Rashidah, page 23
… being a foreign woman, as well as a photographer, staying in Muslim societies has given me access to the worlds of both the men and women. I’m often invited by the men to a cup of tea or a meal in their open living rooms; and just as well, allowed to be in the female quarters, where a male photographer would never be permitted.
But as I sit among this group of men, I know it is better to keep silent, and speak only when spoken to.
One of them passes me a tiny glass filled to the brim with the usual, over-sweetened tea. The other men talk quietly between themselves; as an Israeli, it gives me an extra advantage; as Arabic has several similarities to Hebrew. And along with the vocabulary I’ve picked up from different journeys to Egypt and other Middle-eastern countries, by now I am able to catch onto parts of their conversations.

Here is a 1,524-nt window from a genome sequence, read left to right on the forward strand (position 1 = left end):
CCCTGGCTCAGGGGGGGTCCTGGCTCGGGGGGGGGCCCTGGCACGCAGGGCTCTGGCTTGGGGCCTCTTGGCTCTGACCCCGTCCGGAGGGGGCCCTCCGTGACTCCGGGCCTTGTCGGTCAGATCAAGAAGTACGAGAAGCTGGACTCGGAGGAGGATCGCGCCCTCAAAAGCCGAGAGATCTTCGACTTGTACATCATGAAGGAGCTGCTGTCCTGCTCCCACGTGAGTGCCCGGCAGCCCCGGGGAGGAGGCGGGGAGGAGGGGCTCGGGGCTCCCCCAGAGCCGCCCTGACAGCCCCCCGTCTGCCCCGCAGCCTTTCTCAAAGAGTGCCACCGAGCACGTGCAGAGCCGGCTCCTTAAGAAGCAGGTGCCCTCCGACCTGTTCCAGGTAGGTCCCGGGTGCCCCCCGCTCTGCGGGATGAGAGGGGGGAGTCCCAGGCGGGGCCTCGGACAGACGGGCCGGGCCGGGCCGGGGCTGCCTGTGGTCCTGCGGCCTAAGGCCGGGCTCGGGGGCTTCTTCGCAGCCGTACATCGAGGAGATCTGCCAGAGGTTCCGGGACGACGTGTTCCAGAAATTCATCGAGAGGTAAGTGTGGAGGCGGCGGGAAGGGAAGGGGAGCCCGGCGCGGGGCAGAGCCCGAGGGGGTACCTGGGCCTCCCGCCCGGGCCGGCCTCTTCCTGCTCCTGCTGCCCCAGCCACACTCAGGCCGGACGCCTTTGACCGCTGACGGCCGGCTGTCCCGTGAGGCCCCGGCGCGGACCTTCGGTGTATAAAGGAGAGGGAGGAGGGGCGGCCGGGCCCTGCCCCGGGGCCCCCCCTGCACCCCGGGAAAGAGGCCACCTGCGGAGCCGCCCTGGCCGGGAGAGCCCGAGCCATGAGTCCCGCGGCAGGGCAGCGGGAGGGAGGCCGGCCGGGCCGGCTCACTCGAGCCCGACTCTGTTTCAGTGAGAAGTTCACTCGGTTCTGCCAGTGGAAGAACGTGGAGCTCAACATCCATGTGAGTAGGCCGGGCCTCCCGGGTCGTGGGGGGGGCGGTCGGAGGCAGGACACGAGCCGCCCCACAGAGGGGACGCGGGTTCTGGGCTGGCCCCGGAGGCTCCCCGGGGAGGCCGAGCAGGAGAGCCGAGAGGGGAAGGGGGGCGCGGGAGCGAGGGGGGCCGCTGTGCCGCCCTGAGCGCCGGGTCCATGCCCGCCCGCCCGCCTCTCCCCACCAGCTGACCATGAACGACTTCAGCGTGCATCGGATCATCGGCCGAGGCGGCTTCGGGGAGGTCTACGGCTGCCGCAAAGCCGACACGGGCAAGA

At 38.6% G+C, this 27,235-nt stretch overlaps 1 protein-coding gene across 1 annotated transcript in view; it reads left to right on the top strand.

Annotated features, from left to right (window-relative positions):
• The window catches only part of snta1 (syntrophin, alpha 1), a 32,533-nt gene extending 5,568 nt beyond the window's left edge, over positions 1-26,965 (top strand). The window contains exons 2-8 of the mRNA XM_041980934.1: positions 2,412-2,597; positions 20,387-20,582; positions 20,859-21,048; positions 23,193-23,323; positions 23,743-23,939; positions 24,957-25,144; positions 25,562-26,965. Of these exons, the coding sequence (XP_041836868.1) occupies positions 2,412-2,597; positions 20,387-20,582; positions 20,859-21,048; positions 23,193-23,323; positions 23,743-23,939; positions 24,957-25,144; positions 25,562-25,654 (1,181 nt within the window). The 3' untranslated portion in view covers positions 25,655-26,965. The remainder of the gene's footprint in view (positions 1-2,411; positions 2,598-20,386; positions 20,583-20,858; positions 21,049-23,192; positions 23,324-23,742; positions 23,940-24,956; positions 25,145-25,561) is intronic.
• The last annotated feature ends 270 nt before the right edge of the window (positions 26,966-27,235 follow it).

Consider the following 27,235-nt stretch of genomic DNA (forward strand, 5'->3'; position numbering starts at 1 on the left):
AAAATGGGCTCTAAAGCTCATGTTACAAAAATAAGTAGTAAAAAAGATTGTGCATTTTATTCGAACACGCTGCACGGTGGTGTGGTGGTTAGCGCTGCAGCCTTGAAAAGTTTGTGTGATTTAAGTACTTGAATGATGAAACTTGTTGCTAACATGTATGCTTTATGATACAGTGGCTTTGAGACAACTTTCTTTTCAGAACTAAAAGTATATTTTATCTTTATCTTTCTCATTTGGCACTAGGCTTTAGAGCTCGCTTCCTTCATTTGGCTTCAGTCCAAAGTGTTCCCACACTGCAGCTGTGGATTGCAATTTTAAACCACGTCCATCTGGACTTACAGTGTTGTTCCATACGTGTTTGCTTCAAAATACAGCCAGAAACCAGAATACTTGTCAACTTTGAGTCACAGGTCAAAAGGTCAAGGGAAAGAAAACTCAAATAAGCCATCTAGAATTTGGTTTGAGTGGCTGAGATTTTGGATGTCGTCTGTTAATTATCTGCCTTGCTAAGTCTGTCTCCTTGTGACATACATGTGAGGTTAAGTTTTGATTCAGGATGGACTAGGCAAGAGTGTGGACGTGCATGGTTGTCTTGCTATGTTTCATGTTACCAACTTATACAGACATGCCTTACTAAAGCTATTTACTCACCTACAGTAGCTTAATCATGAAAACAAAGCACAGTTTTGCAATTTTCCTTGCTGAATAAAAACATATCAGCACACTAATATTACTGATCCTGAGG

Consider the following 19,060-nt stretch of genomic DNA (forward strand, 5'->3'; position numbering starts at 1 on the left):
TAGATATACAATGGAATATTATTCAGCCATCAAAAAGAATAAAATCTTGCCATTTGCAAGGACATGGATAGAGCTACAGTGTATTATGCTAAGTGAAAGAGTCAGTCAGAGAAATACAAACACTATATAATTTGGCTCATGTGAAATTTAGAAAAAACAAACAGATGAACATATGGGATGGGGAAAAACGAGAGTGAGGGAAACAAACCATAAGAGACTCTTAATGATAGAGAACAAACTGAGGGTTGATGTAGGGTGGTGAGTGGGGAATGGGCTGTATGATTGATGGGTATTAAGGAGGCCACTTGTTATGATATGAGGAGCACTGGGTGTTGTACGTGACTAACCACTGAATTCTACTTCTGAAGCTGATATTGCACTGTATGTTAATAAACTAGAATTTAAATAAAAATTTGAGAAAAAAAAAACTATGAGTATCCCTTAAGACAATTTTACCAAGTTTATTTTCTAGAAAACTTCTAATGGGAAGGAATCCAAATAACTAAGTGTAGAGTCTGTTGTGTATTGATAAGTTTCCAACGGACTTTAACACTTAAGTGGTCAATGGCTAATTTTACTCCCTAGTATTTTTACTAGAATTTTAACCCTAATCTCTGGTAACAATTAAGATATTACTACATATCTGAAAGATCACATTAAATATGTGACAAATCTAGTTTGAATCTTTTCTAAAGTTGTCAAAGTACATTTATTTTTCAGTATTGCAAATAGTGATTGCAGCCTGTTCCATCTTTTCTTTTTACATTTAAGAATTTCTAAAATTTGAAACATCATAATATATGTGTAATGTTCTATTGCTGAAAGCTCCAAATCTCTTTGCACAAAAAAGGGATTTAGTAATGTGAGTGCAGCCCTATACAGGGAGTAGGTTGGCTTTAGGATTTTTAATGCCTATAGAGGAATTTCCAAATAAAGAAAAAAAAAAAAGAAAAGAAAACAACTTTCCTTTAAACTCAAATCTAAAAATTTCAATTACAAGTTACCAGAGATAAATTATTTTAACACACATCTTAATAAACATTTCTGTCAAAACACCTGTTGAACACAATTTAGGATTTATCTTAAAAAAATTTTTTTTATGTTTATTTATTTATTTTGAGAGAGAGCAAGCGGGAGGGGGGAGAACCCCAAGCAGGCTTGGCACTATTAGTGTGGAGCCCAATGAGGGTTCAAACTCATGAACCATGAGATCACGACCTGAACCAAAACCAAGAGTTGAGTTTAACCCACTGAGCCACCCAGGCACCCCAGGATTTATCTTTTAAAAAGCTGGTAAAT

This is the traditional forum where the majority of Bedouin social and business deals take place. It is also here that confidential matters of the community are discussed together with the sheikh, and a sheikh’s reputation is built over a period of time in his father’s tent. The men often visit one another for hours during the course of a day; their tea ceremonies, a daily pastime…”